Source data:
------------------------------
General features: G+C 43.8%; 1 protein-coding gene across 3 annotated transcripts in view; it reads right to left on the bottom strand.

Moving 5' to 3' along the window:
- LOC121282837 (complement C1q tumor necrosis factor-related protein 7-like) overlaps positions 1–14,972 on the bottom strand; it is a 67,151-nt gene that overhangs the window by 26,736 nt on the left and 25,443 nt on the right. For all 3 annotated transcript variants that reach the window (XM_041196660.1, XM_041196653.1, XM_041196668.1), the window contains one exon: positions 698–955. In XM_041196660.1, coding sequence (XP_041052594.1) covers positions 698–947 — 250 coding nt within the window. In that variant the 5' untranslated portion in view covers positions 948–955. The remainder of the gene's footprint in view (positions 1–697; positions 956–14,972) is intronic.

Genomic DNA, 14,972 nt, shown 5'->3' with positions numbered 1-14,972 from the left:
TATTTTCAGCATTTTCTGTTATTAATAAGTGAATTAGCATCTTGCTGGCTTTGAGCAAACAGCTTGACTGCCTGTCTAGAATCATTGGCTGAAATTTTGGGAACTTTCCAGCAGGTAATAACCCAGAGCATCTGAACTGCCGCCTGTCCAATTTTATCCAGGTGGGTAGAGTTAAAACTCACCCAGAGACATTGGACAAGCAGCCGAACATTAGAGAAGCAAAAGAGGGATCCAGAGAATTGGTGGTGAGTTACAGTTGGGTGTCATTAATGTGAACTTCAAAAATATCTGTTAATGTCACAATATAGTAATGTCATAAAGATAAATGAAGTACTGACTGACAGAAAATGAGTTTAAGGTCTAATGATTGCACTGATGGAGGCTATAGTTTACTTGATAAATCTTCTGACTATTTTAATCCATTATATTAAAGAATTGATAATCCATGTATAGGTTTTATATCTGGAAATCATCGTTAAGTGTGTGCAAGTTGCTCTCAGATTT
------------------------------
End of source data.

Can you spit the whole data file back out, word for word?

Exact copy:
General features: G+C 43.8%; 1 protein-coding gene across 3 annotated transcripts in view; it reads right to left on the bottom strand.

Moving 5' to 3' along the window:
- LOC121282837 (complement C1q tumor necrosis factor-related protein 7-like) overlaps positions 1–14,972 on the bottom strand; it is a 67,151-nt gene that overhangs the window by 26,736 nt on the left and 25,443 nt on the right. For all 3 annotated transcript variants that reach the window (XM_041196660.1, XM_041196653.1, XM_041196668.1), the window contains one exon: positions 698–955. In XM_041196660.1, coding sequence (XP_041052594.1) covers positions 698–947 — 250 coding nt within the window. In that variant the 5' untranslated portion in view covers positions 948–955. The remainder of the gene's footprint in view (positions 1–697; positions 956–14,972) is intronic.

Genomic DNA, 14,972 nt, shown 5'->3' with positions numbered 1-14,972 from the left:
TATTTTCAGCATTTTCTGTTATTAATAAGTGAATTAGCATCTTGCTGGCTTTGAGCAAACAGCTTGACTGCCTGTCTAGAATCATTGGCTGAAATTTTGGGAACTTTCCAGCAGGTAATAACCCAGAGCATCTGAACTGCCGCCTGTCCAATTTTATCCAGGTGGGTAGAGTTAAAACTCACCCAGAGACATTGGACAAGCAGCCGAACATTAGAGAAGCAAAAGAGGGATCCAGAGAATTGGTGGTGAGTTACAGTTGGGTGTCATTAATGTGAACTTCAAAAATATCTGTTAATGTCACAATATAGTAATGTCATAAAGATAAATGAAGTACTGACTGACAGAAAATGAGTTTAAGGTCTAATGATTGCACTGATGGAGGCTATAGTTTACTTGATAAATCTTCTGACTATTTTAATCCATTATATTAAAGAATTGATAATCCATGTATAGGTTTTATATCTGGAAATCATCGTTAAGTGTGTGCAAGTTGCTCTCAGATTT